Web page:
It should be understood that there are many conditions and parameters that will impact the formation of fibers according to the present invention. For example, the pressure of the gas moving through any of the columns of the apparatus of this invention may need to be manipulated based on the fiber-forming material that is employed. Also, the fiber-forming material being used or the desired characteristics of the resulting nanofiber may require that the fiber-forming material itself or the various gas streams be heated. For example, the length of the nanofibers can be adjusted by varying the temperature of the shroud air. Where the shroud air is cooler, thereby causing the strands of fiber-forming material to quickly freeze or solidify, longer nanofibers can be produced. On the other hand, where the shroud air is hotter, and thereby inhibits solidification of the strands of fiber-forming material, the resulting nanofibers will be shorter in length. It should also be appreciated that the temperature of the pressurized gas flowing through slits 38 and 48 can likewise be manipulated to achieve or assist in these results. For example, acicular nanofibers of mesophase pitch can be produced where the shroud air is maintained at about 350° C. This temperature should be carefully controlled so that it is hot enough to cause the strands of mesophase pitch to be soft enough and thereby stretch and neck into short segments, but not too hot to cause the strands to collapse into droplets. Preferred acicular nanofibers have lengths in the range of about 1,000 to about 2,000 nanometers.

Those skilled in the art will be able to heat the various gas flows using techniques that are conventional in the art. Likewise, the fiber-forming material can be heated by using techniques well known in the art. For example, heat may be applied to the fiber-forming material entering the first supply slit 18, to the pressurized gas entering slit 38 or slit 48, or to the supply tube itself by a heat source (not shown), for example. In one particular embodiment, the heat source can include coils that are heated by a source.

In one specific embodiment the present invention, a non-woven mat of carbon nanofiber precursors are produced. Specifically, nanofibers of polymer, such as polyacrylonitrile, are spun and collected by using the process and apparatus of this invention. These polyacrylonitrile fibers are heated in air to a temperature of about 200° C. to about 400° C., optionally under tension, to stabilize them for treatment at higher temperature. These stabilized fibers are then converted to carbon fibers by heating to between approximately 800° C. and 1700° C. under inert gas. In this carbonization process, all chemical groups, such as HCN, NH3, CO2, N2 and hydrocarbons, are removed. After carbonization, the fibers are heated to temperatures in the range of about 2000° C. to about 3000° C. This process, called graphitization, makes carbon fibers with aligned graphite crystallites.

In another specific embodiment, carbon nanofiber precursors are produced by using mesophase pitch. These pitch fibers can then be stabilized by heating in air to prevent melting or fusing during high temperature treatment, which is required to obtain high strength and high modulus carbon fibers. Carbonization of the stabilized fibers is carried out at temperatures between about 1000° C. and about 1700° C. depending on the desired properties of the carbon fibers.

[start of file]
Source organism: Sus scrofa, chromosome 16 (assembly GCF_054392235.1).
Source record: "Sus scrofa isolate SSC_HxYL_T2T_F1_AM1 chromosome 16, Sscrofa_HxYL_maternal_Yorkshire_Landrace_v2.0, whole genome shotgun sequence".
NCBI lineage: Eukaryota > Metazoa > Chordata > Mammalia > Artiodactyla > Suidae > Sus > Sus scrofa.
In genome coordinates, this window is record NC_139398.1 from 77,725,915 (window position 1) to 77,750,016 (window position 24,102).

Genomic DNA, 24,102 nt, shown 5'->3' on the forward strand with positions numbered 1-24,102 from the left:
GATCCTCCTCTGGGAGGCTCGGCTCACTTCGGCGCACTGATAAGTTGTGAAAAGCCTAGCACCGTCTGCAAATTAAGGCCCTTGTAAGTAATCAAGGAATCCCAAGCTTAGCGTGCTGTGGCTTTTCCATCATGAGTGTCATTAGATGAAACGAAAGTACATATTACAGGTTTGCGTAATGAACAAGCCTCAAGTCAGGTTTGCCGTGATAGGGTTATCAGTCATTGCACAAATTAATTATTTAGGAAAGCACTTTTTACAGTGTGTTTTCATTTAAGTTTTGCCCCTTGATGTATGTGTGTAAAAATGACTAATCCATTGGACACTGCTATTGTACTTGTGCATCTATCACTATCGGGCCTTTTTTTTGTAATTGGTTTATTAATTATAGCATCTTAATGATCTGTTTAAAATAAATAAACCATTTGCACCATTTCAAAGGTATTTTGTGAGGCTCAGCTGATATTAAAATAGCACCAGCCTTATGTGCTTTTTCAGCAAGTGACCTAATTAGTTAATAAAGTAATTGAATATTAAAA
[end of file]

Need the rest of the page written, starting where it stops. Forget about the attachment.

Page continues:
In another embodiment, NGJ is combined with electrospinning techniques. In these combined process, NGJ improves the production rate while the electric field maintains the optimal tension in the jet to produce orientation and avoid the appearance of beads on the fibers. The electric field also provides a way to direct the nanofibers along a desired trajectory through processing machinery, heating ovens, or to a particular position on a collector. Electrical charge on the fiber can also produce looped and coiled nanofibers that can increase the bulk of the non-woven fabric made from these nanofibers.

Also, metal containing polymers can be spun into non-woven mats of nanofibers and converted to ceramic nanofibers. This is a well known route to the production of high quality ceramics. The sol-gel process utilizes similar chemistry, but here linear polymers would be synthesized and therefore gels would be avoided. In some applications, a wide range of diameters would be useful. For example, in a sample of fibers with mixed diameters, the volume-filling factor can be higher because the smaller fibers can pack into the interstices between the larger fibers.

Blends of nanofibers and textile size fibers may have properties that would, for example, allow a durable non-woven fabric to be spun directly onto a person, such as a soldier or environmental worker, to create protective clothing that could absorb, deactivate, or create a barrier to chemical and biological agents.

It should also be appreciated that the average diameter and the range of diameters is affected by adjusting the gas temperature, the flow rate of the gas stream, the temperature of the fluid, and the flow rate of fluid. The flow of the fluid can be controlled by a valve arrangement, by an extruder, or by separate control of the pressure in the container and in the center tube, depending on the particular apparatus used.